However, the most obvious response to the MPA is rejecting the second premise. This is indeed the standard move in popular discourse (e.g., Cohen 2002: 166). Many Asian/American women detail the racial stereotypes they feel subjected to by men with yellow fever, along with the significant emotional labor required to fulfill, resist, or otherwise negotiate those stereotypes (Chou 2012; Chou, Lee, and Ho 2012, 2015; Nemoto 2009; Sue et al. 2007). Even worse, stereotypes about Asian women render them particularly vulnerable to sexual harassment and violence by men who target them on that basis (Cho 1997; Lee 1996; Patel 2009; Park 2012; Woan 2007). There is thus ample reason to be morally concerned about sexualized racial stereotypes of Asian women.

The response to the MPA here is twofold: first, individuals’ racial fetishes always depend on racial stereotypes rather than pure aesthetic features, and second, explicit disavowals of the stereotypes provide no evidence against this fact because the origins of sexual preferences are not usually transparent to those who have them. This amounts to a rejection of the MPA's assumption that preferences can be based on minimal race, asserting instead that they necessarily involve thicker ascriptions of traits to racial groups.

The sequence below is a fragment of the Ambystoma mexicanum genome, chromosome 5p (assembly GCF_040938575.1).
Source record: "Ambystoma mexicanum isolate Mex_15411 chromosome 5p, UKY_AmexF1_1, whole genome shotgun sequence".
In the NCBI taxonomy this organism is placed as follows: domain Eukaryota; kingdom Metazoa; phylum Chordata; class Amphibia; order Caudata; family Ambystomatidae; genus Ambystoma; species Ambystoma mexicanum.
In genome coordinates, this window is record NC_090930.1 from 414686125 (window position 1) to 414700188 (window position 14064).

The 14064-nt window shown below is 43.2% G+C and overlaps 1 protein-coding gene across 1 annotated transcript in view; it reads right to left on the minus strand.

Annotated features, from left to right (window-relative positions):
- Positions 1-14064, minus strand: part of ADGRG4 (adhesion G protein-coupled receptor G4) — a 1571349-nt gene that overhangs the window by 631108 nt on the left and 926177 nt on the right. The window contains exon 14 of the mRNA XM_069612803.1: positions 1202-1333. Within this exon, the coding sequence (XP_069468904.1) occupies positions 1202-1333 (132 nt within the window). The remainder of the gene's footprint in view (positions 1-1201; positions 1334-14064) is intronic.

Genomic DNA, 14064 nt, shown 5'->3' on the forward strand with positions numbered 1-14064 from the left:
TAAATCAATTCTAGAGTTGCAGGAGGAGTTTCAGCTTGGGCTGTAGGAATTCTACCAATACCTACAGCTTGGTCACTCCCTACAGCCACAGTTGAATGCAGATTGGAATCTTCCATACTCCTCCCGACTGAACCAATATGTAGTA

These claims find a great deal of support in scholarly empirical research. Historians, sociologists, psychologists, and literary and film scholars have long documented how White America has viewed Asian/American women in an almost entirely sexual light. This literature demonstrates the mutually reinforcing relationship between material practices, such as federal immigration law, military occupation of East and southeast Asia, war brides, sex tourism, pornography, and mail-order brides, on the one hand, and cultural portrayals of Asian women as the docile, domestic ‘Lotus Blossom’ or the seductive, treacherous ‘Dragon Lady’ on the other (e.g., Chan 1988; Mazumdar 1989; Tajima 1989; Uchida 1998; Parreñas Shimizu 2007; Woan 2007). In more recent decades, Sumi Cho (1997) and Susan Koshy (2004) argue, the emergence of the Asian ‘model minority’ stereotype—according to which the economic success of (some) Asian immigrant communities has been attributed to a strong work ethic and a culture of valuing education—has combined with prevailing sexual stereotypes to generate a representation of Asian women as the ‘sexual model minority’: ideal in their union of sex appeal with family-centered values and a strong work ethic. (It is worth mentioning, as Cho [1997] points out, that this sexual model minority stereotype pits Asian women as a foil against stereotypes of lazy and politically demanding Blacks and against (White) women endorsing feminist values of independence and autonomy.) Some evidence suggests that yellow fever may be motivated by an antifeminist backlash in men who wish to return to traditional gender roles supposedly exemplified by the demure, obedient Asian woman (Cho 1997; Fujino 2000; Prasso 2006). As Kim (2011: 237) reports from her study: ‘Almost all of those interviewees started with a sentence that negates Asian women as submissive, but, nevertheless, they all mentioned, in one way or another, that Asian women are submissive’.